A fellow who spent a full seven months outside the door of Pablo Iglesias’ house in 2020 – screaming insults, frightening the children and so on, is in court facing three years of jail. But it didn’t stop there. When Pablo Iglesias and his wife were in court as plaintiffs, they were heckled by another energúmeno (‘nutter’) in front of the TV cameras… A video on YouTube here makes the point that the media can manage to switch the victim into the victimiser without much difficulty…

The Olive Press warns residents and visitors to Spain from wearing expensive watches outside. Many have fallen for the same trick – a woman who can remove a watch in a moment, while her man is nearby in case he’s needed.

I say: Why one needs to wear a watch in Spain at all is a complete mystery. Personally, I carry a calendar.



From El Español’s daily update: ‘Support independent journalism. We contribute to the progress of a freer society, publishing truthful, rigorous and relevant information’. 

Aljazeera asks: ‘Are you chatting with a pro-Israeli AI-powered super-bot? Smart bots have emerged as an unexpected weapon in Israel’s war on Gaza’. 



‘The European-wide project Under the Surface (‘The hidden crisis in Europe’s groundwater’ here) provides the most up-to-date interactive map of the damage to Europe's aquifers. The magnitude of the problem, the investigation shows, is much greater than official data says. In Spain, this problem already comes out of the taps in the homes of hundreds of thousands of people. More than a million people in Spain live in danger due to nitrate contamination in their tap water’. brings us the investigation with maps, photos, videos and detail.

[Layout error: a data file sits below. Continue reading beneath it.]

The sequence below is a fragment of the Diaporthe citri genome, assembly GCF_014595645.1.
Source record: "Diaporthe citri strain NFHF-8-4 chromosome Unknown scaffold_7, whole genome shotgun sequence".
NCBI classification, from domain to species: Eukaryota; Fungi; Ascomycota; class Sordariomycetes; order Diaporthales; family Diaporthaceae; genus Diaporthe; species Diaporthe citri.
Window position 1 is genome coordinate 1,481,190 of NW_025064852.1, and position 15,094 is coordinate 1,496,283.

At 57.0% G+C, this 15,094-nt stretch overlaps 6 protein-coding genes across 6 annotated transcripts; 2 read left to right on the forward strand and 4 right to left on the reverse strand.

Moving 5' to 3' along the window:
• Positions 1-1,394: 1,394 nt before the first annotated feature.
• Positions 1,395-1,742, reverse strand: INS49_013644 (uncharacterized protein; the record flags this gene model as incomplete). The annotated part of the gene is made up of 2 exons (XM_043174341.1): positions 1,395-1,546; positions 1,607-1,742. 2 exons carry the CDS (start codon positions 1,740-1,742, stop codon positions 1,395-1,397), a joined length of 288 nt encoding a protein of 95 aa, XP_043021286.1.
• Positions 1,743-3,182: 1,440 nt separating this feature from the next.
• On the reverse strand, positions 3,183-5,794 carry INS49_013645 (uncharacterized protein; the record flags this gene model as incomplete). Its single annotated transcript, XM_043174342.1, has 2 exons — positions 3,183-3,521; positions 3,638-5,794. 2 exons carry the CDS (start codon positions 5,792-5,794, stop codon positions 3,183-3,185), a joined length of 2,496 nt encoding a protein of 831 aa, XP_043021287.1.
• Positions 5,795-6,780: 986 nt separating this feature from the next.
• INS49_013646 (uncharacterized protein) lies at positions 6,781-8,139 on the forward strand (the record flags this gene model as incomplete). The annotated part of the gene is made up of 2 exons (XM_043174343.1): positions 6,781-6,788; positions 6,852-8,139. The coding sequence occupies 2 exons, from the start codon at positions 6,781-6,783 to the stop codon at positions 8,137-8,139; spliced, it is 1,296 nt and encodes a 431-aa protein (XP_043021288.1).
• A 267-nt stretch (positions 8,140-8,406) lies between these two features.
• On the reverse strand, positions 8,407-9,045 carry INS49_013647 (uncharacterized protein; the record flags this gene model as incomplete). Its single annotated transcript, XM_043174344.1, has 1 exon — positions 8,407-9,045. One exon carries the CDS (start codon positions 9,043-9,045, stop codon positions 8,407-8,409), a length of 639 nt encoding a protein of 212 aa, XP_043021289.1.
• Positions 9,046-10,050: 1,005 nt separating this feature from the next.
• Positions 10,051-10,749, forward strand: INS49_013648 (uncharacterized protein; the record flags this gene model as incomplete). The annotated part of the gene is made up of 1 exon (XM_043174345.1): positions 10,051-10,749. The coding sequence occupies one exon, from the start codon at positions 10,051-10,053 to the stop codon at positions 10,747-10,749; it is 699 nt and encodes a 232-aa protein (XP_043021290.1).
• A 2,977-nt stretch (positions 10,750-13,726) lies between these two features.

One of the problems of large reservoirs is evaporation, says Sur in English here with the unnerving title: ‘Evaporation means reservoirs in the province can lose as much water as the entire population of Málaga city consumes in six months’. 

‘“One thing that is a massive, undeniable factor that cannot be ignored is that we are constantly breaking heat records,” says one forecaster. Europe is bracing for its first spell of hot weather this summer as Germany and the Nordics are set for unusually high temperatures next week. The risk of heat-waves at the Paris Olympic Games has left organisers sweating about the safety of athletes. Spain is bracing itself for another blistering summer, releasing a new map to help with more accurate heat-wave predictions. Cities across the continent are preparing with adaptations for extreme heat. We’ve now had 11 record-breaking months of heat in a row and sea surface temperatures in the North Atlantic have soared to their highest in at least 40 years…’ An article from EuroNews here